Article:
Cardinal Burke Repeats:
Russia Must Be Consecrated Explicitly to the Immaculate Heart
by Christopher A. Ferrara
August 8, 2017
In an exclusive interview with The Wanderer, Cardinal Raymond Burke has once again called for the explicit consecration of Russia, by name, to the Immaculate Heart of Mary as Our Lady of Fatima requested the better part of a century ago (1929) after promising Sister Lucia at Fatima exactly a century ago (1917) that She would return to make that request when “the moment has come.”
In the course of the interview, in which the Cardinal also discussed the “final battle” over marriage and family now underway within the Church (thanks to the Phony Synod), as well as in civil society, the Cardinal was asked the following question concerning the allegation that Sister Lucia confirmed that the ceremony performed by John Paul II on March 25, 1984, from which any mention of Russia was deliberately omitted, somehow sufficed to fulfill the request for consecration of the very place not mentioned:
“Q. According to Documents on Fátima… Sr. Lucia wrote on August 29, 1989 that Pope St. John Paul II’s consecration of the world to the Immaculate Heart of Mary on March 25, 1984 fulfilled Our Lady’s request. At the Rome Life Forum about three months ago, you urged the Catholic faithful to ‘work for the consecration of Russia to the Immaculate Heart of Mary.’ What does the consecration you are calling for entail; is it more than the Pope simply naming Russia explicitly?”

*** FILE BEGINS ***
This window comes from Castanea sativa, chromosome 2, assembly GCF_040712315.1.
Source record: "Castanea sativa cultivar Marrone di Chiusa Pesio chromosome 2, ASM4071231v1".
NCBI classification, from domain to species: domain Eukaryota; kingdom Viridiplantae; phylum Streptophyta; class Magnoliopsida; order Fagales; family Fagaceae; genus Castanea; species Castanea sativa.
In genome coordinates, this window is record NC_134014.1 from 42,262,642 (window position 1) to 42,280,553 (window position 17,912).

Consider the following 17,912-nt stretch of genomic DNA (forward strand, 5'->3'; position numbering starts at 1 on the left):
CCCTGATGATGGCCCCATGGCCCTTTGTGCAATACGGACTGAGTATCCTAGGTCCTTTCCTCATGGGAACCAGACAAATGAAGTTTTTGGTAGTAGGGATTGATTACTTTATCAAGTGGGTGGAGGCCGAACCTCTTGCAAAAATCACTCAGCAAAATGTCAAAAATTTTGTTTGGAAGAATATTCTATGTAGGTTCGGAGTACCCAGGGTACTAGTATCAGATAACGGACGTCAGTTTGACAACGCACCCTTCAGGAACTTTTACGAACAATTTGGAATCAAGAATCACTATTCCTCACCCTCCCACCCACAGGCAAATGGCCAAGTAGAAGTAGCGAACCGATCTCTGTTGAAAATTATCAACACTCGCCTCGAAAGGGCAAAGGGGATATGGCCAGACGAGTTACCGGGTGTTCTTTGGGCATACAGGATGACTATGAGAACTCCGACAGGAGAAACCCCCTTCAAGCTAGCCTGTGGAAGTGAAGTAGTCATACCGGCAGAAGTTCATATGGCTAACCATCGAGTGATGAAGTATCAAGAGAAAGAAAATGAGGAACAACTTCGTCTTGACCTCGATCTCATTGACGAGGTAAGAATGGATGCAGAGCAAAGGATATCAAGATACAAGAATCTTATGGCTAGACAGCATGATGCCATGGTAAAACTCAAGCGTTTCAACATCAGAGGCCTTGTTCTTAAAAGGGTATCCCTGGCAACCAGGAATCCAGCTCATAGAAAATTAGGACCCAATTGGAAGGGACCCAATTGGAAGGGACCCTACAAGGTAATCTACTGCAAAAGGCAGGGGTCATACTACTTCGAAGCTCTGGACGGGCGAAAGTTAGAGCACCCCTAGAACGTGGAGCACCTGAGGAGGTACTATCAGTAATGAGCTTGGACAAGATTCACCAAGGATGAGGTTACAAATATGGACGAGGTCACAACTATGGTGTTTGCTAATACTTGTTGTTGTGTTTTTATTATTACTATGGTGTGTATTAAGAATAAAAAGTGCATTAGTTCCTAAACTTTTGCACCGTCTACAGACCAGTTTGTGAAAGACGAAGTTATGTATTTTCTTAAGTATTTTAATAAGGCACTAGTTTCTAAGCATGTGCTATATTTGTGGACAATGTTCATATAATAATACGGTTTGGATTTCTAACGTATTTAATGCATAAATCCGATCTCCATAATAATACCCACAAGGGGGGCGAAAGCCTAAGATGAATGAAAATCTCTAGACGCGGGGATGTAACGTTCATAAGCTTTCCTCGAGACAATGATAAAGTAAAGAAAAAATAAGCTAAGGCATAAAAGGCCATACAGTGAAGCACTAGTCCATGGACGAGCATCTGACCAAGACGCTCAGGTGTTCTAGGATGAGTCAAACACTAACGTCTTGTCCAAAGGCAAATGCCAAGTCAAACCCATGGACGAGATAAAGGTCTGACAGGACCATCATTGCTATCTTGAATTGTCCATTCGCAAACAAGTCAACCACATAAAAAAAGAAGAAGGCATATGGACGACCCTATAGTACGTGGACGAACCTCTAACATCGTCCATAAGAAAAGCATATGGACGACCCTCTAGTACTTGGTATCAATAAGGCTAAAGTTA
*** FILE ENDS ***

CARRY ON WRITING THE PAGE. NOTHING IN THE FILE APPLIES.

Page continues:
First of all, as for the claim that Lucia “wrote” in 1989 that a 1984 ceremony deliberately failing to name Russia was a consecration of Russia, The Fatima Center’s article “Chronology of a Cover-Up” explains:
“In September of 1985, in an interview in Sol de Fatima magazine (published by the Blue Army in Spain), Sr. Lucia confirmed that the consecration still had not been done, because the 1984 ceremony did not mention Russia, and the world’s Catholic bishops did not participate. Later in the year, Cardinal Edouard Gagnon acknowledged in another interview that the consecration had still not been done as requested. He later objected to having his remarks published, though he did not deny making them….
“For many years, Sr. Lucia’s cousin, Maria do Fetal, publicly quoted Sr. Lucia as saying the consecration had not been done. Maria do Fetal continued to maintain this position until mid-1989, when she suddenly reversed herself, in accordance with the Vatican “instruction” revealed by Fr. Coelho.”
Moreover, no one disputes that Sister Lucia insisted that the failed 1982 ceremony also conducted by John Paul II, which likewise failed to mention Russia or enlist the world’s bishops, did not fulfill Our Lady’s request. Indeed, no less than L’Osservatore Romano published the following testimony by Lucia’s priestly friend and confidant Father Umberto Maria Pasquale, S.D.B. on May 12, 1982, some two months after the 1982 ceremony:
“I wanted to clarify the question of the Consecration of Russia, in having recourse to the source. On August 5, 1978, in the Carmel of Coimbra, I had a lengthy interview with the seer of Fatima, Sister Lucy. At a certain moment I said to her: ‘Sister, I should like to ask you a question. If you cannot answer me, let it be! But if you can answer it, I would be most grateful to you, for you to clear up a point for me which does not appear clear to many people ... Has Our Lady ever spoken to you about the consecration of the world to Her Immaculate Heart?’ - ‘No, Father Umberto! Never! At the Cova da Iria in 1917, Our Lady had promised: I shall come to ask for the consecration of Russia ... to prevent the spreading of her errors throughout the world, wars among several nations, persecutions against the Church ... In 1929, at Tuy, as She had promised, Our Lady came back to tell me that the moment had come to ask the Holy Father for the consecration of that country (Russia)’...”